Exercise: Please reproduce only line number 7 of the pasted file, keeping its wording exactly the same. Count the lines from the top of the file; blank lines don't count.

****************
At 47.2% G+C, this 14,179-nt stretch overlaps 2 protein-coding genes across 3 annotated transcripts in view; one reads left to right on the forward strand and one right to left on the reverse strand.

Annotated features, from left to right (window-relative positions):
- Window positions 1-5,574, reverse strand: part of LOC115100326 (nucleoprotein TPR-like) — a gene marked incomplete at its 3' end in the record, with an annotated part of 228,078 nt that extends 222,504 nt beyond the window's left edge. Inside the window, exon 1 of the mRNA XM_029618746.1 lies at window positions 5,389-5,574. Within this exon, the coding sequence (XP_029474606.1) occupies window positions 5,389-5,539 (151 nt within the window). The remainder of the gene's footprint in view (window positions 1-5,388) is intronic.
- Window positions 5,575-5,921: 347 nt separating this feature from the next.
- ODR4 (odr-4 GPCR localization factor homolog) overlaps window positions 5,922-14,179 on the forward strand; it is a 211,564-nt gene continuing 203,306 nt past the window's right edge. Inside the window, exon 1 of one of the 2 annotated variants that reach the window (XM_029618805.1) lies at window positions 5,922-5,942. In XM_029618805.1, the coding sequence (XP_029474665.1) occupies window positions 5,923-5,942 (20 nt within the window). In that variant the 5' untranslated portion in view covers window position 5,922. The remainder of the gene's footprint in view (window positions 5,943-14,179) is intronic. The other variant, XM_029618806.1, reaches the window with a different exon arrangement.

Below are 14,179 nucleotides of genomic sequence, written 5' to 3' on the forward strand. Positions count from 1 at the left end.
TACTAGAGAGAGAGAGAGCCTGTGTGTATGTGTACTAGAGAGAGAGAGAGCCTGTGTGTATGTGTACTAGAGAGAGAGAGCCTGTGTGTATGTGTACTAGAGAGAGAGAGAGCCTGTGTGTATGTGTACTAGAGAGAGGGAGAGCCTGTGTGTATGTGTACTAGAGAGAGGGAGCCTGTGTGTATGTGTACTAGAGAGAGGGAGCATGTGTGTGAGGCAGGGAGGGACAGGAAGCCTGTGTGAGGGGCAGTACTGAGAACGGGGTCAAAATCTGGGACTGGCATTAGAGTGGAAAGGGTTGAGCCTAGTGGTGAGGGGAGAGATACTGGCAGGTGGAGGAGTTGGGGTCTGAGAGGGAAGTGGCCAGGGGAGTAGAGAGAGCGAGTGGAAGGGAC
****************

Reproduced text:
TACTAGAGAGAGAGAGAGCCTGTGTGTATGTGTACTAGAGAGAGAGAGAGCCTGTGTGTATGTGTACTAGAGAGAGAGAGCCTGTGTGTATGTGTACTAGAGAGAGAGAGAGCCTGTGTGTATGTGTACTAGAGAGAGGGAGAGCCTGTGTGTATGTGTACTAGAGAGAGGGAGCCTGTGTGTATGTGTACTAGAGAGAGGGAGCATGTGTGTGAGGCAGGGAGGGACAGGAAGCCTGTGTGAGGGGCAGTACTGAGAACGGGGTCAAAATCTGGGACTGGCATTAGAGTGGAAAGGGTTGAGCCTAGTGGTGAGGGGAGAGATACTGGCAGGTGGAGGAGTTGGGGTCTGAGAGGGAAGTGGCCAGGGGAGTAGAGAGAGCGAGTGGAAGGGAC